• Has your usage had any legal consequences? For example, a DUI charge. 

  • When not using or engaging with the substance or behaviour are your spending  a significant amount of time obsessing over using or working to obtain it.


If you’ve answered ‘yes’ to one of these questions, your usage has crossed into the unhealthy. Now this could be a one-off; we can all abuse a substance or process for a period, experience consequences and then right the ship. However, if you’re answering ‘yes’ to two or more of these questions, we’re looking at abuse and if you’ve answered ‘yes’ to all five we’re likely looking at a severe addiction.  Addiction is a chronic brain relapsing disorder. If you have a moderate to severe addiction it will not resolve itself, because the neurology of the brain has changed.  Now this does not mean you’re destined to a lifetime of AA, NA, GA or SLA meeting in dingy church basements, jail or death.  There are many ways to recover, which may, or may not include 12 step meetings, and an incredible and powerful new lease on life. The future can be incredibly bright but denial will not land you in a brighter future. 


*being a daily drinker does not indicate alcoholism; someone who has 1 or 2 drinks every day can be a very healthy drinker, while someone who doesn’t drink for months and binges can be severe alcoholic.


There is a way out of this. The shame, fear, uncertainty. When it comes to addiction, if you have not crossed that invisible line of no return, you could save yourself years of heartache and many tens of thousands of dollars. If you fear you have a problem here on Heal.me you find an Addiction Specialist or Recovery Coach (one who specialises in addiction and is trauma-informed). Althernatley you can find a 12 step or SMART Recovery program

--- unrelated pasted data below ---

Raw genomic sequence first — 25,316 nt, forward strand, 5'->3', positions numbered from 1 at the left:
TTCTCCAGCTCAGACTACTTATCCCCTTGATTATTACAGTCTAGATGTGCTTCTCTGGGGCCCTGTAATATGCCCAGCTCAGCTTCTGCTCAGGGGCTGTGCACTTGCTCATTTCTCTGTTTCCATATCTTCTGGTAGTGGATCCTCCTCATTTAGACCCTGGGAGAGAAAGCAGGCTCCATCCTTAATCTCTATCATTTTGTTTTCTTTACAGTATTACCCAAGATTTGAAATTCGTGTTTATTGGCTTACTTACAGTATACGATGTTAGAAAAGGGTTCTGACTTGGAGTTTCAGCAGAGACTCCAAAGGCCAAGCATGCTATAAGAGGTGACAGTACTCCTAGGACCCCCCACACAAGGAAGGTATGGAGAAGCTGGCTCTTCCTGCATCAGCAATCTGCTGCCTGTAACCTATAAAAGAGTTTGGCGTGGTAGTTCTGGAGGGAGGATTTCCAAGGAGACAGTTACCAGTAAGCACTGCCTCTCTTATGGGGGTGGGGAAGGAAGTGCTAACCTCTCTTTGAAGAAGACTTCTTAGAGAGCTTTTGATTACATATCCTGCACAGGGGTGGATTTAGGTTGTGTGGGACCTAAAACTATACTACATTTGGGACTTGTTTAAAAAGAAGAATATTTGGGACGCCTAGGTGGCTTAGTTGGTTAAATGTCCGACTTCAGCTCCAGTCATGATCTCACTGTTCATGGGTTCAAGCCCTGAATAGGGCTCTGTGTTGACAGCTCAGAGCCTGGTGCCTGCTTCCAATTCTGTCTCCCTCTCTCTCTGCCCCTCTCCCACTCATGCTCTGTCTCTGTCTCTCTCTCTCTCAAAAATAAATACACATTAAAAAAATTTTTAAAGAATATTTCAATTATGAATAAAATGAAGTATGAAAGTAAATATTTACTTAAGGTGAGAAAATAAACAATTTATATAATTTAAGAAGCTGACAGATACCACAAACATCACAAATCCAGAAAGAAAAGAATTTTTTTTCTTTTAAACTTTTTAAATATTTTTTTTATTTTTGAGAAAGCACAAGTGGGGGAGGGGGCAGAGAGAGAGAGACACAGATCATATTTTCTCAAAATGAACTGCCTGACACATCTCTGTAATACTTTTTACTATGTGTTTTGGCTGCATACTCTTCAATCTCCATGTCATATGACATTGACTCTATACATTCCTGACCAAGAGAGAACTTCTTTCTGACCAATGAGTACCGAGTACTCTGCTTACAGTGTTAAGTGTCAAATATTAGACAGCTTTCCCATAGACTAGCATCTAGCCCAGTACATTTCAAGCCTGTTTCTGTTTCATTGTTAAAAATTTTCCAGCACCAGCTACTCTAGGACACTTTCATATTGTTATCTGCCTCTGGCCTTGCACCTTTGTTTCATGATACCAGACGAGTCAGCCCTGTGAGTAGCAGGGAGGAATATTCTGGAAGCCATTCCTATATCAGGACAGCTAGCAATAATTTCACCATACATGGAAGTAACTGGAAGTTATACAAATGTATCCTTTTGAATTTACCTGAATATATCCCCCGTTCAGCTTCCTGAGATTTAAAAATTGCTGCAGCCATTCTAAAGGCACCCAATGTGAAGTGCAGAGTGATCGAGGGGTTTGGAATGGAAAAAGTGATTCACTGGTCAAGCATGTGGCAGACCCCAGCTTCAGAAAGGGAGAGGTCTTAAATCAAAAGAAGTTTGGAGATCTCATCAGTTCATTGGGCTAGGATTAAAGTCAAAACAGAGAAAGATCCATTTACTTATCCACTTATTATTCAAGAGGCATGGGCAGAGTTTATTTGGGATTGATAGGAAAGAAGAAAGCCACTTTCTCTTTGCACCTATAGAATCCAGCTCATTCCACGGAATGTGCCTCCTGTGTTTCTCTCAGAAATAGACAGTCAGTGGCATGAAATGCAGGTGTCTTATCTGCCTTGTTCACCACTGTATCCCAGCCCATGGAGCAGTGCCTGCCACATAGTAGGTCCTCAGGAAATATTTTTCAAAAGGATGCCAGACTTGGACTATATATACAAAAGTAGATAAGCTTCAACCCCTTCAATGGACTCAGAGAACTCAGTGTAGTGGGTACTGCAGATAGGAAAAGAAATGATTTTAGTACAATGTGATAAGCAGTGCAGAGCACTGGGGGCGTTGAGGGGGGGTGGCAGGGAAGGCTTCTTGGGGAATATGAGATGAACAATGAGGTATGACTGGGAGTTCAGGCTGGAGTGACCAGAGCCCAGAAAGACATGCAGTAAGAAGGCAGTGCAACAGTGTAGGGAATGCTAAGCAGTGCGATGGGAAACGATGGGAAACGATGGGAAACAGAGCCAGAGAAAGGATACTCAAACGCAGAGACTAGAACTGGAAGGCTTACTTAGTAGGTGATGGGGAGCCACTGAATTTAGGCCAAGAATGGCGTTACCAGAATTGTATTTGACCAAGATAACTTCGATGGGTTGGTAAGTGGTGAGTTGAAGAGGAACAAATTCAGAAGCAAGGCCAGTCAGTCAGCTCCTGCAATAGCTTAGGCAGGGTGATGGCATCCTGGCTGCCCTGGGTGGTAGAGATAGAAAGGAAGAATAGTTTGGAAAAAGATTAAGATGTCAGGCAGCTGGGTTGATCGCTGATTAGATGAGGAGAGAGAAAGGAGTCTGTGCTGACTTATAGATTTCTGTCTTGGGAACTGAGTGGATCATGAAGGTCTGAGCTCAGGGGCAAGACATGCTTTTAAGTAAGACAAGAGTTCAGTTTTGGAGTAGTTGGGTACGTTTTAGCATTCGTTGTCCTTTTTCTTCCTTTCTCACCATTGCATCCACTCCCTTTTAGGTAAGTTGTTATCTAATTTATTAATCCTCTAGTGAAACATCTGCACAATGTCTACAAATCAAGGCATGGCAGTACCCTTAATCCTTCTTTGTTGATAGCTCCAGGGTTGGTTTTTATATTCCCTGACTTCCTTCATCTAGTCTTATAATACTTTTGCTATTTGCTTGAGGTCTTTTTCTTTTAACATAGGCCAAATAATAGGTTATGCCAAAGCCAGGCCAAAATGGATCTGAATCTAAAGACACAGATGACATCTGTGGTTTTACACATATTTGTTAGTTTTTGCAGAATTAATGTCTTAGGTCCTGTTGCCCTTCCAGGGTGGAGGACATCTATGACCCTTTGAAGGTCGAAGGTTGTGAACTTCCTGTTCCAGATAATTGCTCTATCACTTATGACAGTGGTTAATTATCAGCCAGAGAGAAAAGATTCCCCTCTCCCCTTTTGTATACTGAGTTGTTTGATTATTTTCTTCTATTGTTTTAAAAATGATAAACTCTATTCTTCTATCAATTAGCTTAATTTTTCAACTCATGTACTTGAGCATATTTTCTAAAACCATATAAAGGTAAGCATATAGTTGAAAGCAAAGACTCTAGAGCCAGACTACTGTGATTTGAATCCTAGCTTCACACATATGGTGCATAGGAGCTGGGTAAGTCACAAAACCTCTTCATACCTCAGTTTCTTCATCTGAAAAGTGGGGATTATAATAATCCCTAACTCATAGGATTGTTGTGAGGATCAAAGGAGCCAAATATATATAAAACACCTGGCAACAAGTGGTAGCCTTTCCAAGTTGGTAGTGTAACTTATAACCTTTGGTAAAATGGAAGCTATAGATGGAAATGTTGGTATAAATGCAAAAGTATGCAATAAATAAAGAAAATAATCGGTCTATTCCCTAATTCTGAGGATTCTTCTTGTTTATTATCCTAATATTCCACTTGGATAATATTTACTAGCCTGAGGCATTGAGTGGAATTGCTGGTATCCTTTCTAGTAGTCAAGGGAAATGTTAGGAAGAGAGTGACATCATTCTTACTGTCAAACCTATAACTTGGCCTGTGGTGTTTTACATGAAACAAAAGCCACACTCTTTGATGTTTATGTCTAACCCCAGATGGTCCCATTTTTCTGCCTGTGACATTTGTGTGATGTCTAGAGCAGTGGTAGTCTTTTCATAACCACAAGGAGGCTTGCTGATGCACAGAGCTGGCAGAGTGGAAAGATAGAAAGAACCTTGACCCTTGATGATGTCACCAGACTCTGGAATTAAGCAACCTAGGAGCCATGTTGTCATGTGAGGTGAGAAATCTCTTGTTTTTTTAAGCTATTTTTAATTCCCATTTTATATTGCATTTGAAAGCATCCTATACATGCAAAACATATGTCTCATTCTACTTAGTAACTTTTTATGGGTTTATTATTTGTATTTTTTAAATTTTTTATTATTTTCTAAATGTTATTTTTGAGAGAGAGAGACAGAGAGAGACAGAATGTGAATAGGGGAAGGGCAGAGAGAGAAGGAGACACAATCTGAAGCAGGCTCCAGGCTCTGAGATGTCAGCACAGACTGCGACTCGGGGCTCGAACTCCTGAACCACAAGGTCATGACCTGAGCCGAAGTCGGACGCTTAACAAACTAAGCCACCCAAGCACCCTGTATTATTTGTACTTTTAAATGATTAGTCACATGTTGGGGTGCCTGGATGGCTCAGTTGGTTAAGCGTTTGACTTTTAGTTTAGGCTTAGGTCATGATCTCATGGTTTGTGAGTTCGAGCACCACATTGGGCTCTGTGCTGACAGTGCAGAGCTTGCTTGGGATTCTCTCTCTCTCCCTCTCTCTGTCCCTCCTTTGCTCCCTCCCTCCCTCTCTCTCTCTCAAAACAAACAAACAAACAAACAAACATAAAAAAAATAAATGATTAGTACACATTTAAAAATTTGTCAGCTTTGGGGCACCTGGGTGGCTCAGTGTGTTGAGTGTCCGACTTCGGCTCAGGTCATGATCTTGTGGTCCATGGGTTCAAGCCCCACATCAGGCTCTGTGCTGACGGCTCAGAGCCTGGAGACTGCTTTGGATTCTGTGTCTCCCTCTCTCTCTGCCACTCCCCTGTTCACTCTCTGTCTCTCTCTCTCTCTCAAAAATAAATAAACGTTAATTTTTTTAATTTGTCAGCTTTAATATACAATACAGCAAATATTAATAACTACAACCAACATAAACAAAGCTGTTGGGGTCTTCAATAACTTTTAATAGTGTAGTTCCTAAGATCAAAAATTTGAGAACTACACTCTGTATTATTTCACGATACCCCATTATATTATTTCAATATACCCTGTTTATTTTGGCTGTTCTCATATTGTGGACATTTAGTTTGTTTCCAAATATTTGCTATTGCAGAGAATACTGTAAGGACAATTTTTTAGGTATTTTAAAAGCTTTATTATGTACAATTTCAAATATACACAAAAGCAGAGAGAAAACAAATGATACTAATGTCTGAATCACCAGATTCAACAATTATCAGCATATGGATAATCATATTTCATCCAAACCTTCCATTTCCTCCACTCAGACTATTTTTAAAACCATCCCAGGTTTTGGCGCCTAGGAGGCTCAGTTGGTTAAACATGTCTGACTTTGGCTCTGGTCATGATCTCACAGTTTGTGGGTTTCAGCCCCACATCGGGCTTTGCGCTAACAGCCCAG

As humans we have an innate wisdom at our core, a knowing on how to stay alive, and we know within ourselves when somethings not right (even if we try to numb those feelings or drown those thoughts). If you’re asking yourself whether you have a problem, you (more than?) likely do, even if it’s mild and you can recover relatively easily. If you’re reading this article, something is likely amiss.  As humans we all have craving minds. If we’re courageous enough to do the inner enquiry then we can change our lives for the better.  All addictive patterns, are exactly that: patterns. There is a chase, a high, a low, a feeling of loss, emptiness, despair or shame. The more we indulge in these patterns the lower the low, or deeper the shame becomes. 


An Addiction Recovery coach can discuss with you the DSM IV and we do a deep dive analysis. However, the truth about the state of your use/misuse/abuse can be understood by asking yourself the following questions:

  • Have you tried to control your usage but not been able to (not succeeded)?

  • Have you tried to cut out the drug or activity and not been able to?

  • Has it (drug or substance) negatively affected your work, relationship, family or spiritual life?

  • Has your usage had any legal consequences? For example, a DUI charge. 

  • When not using or engaging with the substance or behaviour are your spending  a significant amount of time obsessing over using or working to obtain it.